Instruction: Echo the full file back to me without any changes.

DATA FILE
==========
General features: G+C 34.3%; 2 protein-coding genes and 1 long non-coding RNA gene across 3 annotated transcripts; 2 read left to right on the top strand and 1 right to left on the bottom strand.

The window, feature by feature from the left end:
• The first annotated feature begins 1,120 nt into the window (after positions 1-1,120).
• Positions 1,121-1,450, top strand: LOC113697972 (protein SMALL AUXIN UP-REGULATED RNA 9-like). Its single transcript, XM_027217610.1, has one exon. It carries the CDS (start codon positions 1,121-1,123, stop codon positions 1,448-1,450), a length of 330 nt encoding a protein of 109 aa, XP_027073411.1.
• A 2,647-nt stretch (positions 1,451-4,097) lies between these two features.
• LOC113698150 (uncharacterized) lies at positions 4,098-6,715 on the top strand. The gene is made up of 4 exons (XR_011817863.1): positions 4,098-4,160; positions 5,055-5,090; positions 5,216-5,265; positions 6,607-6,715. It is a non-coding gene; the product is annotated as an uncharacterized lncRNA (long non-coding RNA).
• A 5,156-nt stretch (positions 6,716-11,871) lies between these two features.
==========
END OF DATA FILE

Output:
General features: G+C 34.3%; 2 protein-coding genes and 1 long non-coding RNA gene across 3 annotated transcripts; 2 read left to right on the top strand and 1 right to left on the bottom strand.

The window, feature by feature from the left end:
• The first annotated feature begins 1,120 nt into the window (after positions 1-1,120).
• Positions 1,121-1,450, top strand: LOC113697972 (protein SMALL AUXIN UP-REGULATED RNA 9-like). Its single transcript, XM_027217610.1, has one exon. It carries the CDS (start codon positions 1,121-1,123, stop codon positions 1,448-1,450), a length of 330 nt encoding a protein of 109 aa, XP_027073411.1.
• A 2,647-nt stretch (positions 1,451-4,097) lies between these two features.
• LOC113698150 (uncharacterized) lies at positions 4,098-6,715 on the top strand. The gene is made up of 4 exons (XR_011817863.1): positions 4,098-4,160; positions 5,055-5,090; positions 5,216-5,265; positions 6,607-6,715. It is a non-coding gene; the product is annotated as an uncharacterized lncRNA (long non-coding RNA).
• A 5,156-nt stretch (positions 6,716-11,871) lies between these two features.